Luca Badoer has hit out at the Formula 1 media for having 'played a fundamental role' in the decision to replace him at Ferrari with Giancarlo Fisichella – arguing that he is a 'victim' of the current ban on in-season testing in the top flight, meaning no incoming driver stands a chance.
Though he had insisted that he would be in the #3 car until Felipe Massa is well enough to return, the knives were out for Badoer following poor performances in both Valencia and Spa-Francorchamps – in which he languished as much as three seconds shy of the leading pace on his return to active competition at the end of a nigh-on ten-year absence.
That piled the pressure upon Ferrari to replace the Italian with somebody else for the forthcoming Italian Grand Prix at Monza on the Scuderia's
home turf and in front of the adoring tifosi
– and Belgian Grand Prix hero Giancarlo Fisichella has duly been drafted in from Force India to fill the breach for the remaining five grands prix of the 2009 campaign.
Moreover, after qualifying and finishing in last position in both of his appearances – as team-mate Kimi Raikkonen in the sister scarlet machine took the chequered flag respectively third and first, tallying 16 points to Badoer's zero – the 38-year-old was rather uncharitably dubbed 'Look How Bad You Are' by the English-speaking press. It was just such criticism, the man for Montebelluna contends, that ultimately led to his demise.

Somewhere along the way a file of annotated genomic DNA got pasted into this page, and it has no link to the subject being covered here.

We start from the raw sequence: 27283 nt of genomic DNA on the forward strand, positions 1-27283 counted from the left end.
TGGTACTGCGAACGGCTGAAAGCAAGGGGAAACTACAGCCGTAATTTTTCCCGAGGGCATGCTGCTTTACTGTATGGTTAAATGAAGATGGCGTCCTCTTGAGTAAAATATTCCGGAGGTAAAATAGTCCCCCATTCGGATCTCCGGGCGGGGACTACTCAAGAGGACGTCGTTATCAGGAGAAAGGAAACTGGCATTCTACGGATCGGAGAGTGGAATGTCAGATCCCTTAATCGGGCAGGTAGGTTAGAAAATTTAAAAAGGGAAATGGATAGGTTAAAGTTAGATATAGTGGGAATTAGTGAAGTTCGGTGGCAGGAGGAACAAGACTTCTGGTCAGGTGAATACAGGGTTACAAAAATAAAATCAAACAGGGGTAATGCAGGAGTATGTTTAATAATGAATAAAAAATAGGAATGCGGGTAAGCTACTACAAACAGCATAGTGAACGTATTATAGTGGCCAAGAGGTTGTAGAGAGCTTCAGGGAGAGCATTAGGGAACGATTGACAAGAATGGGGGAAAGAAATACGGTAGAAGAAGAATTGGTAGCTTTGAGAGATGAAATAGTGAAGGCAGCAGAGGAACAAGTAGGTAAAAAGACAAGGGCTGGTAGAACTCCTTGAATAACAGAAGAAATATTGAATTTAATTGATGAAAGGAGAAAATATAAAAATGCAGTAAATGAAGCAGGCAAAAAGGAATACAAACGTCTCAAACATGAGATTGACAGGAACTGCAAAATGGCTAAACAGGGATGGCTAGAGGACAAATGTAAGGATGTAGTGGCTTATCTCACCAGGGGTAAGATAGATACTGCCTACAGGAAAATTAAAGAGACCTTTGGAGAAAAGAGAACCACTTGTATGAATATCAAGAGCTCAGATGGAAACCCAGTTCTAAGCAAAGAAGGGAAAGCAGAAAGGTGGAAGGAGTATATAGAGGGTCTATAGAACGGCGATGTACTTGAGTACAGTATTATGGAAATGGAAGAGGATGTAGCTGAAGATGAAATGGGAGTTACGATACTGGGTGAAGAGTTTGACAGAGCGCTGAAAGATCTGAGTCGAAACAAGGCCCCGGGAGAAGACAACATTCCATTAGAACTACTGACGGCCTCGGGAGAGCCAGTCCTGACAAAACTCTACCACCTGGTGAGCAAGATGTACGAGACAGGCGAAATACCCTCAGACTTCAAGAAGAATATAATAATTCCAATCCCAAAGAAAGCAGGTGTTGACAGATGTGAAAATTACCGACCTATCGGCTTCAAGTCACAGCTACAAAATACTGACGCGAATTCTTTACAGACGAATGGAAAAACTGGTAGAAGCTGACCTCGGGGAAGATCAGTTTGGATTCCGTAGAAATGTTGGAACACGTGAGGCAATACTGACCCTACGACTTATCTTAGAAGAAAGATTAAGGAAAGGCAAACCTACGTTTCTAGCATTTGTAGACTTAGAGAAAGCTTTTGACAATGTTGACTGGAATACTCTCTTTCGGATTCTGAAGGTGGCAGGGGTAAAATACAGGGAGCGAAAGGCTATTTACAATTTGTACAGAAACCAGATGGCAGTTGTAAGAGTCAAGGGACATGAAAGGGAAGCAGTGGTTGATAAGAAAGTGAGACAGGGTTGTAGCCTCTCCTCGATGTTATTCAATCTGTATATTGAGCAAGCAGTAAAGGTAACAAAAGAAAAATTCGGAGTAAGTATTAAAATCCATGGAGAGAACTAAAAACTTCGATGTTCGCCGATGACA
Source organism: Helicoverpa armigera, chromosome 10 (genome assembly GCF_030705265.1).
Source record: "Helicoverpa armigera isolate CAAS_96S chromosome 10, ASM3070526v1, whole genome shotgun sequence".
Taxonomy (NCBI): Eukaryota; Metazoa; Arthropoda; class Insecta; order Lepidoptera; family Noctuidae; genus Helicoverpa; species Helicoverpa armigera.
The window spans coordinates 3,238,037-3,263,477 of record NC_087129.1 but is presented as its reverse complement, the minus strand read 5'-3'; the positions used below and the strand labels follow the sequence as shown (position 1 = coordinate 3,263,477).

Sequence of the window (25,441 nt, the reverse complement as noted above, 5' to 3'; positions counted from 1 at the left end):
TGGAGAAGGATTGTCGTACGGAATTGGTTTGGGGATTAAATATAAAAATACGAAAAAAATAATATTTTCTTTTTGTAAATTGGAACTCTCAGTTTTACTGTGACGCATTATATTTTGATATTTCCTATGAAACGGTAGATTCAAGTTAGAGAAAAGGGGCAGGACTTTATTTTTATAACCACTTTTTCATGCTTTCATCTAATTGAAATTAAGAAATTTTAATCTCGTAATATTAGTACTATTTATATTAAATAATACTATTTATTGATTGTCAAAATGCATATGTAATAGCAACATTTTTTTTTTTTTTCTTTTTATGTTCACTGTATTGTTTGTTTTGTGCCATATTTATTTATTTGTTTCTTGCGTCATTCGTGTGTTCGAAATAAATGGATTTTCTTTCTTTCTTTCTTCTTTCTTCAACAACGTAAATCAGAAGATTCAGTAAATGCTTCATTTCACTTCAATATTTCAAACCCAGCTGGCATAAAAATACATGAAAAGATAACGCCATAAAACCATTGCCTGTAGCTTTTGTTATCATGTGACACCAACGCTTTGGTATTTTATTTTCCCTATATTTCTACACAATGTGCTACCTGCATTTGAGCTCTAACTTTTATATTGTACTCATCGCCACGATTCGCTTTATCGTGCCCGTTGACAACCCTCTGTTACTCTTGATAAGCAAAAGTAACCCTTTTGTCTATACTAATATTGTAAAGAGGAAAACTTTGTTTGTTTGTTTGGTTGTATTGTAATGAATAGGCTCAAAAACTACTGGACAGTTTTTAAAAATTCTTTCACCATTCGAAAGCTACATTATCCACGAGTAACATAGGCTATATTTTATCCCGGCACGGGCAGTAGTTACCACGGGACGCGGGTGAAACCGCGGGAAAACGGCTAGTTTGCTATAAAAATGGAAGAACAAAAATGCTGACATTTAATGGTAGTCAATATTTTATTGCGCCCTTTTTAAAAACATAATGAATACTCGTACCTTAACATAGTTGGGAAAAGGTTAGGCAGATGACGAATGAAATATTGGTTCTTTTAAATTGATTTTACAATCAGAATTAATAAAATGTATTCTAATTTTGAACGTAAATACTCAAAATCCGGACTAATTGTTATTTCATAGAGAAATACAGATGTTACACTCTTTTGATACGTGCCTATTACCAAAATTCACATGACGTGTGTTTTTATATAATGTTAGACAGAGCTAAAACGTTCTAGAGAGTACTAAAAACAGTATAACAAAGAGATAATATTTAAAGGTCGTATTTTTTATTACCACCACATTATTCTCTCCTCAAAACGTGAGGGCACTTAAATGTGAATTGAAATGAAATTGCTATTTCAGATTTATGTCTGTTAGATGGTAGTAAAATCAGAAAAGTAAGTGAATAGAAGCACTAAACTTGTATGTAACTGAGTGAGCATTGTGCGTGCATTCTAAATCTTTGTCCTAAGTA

“Those who write don't understand how much harm they can cause,” the former International F3000 (now GP2 Series) champion told today's La Gazzetta Sportiva
, whilst affirming that he hopes to remain at Ferrari, even if he acknowledges his F1 racing career is definitively over. “The media played a fundamental role in the decision to replace me.
“I realised my dream, though. I will always be able to tell my kids I raced two races for Ferrari; Maranello had faith in me. I only have one regret – from the third grand prix I would have done better. There was no agreement on how many races I would do. I thought I had time to improve. These rules stop a reserve driver from testing and make him a victim – it happens only in Formula 1.
“My intention is to stay. I am finished with races, but my relationship with Ferrari continues. Giancarlo is a quick driver. I am happy for him; he has achieved his dream of driving a Ferrari, and he will do better than me because he has been racing for years in F1 and knows the 2009 cars well. He can quickly aim for results.”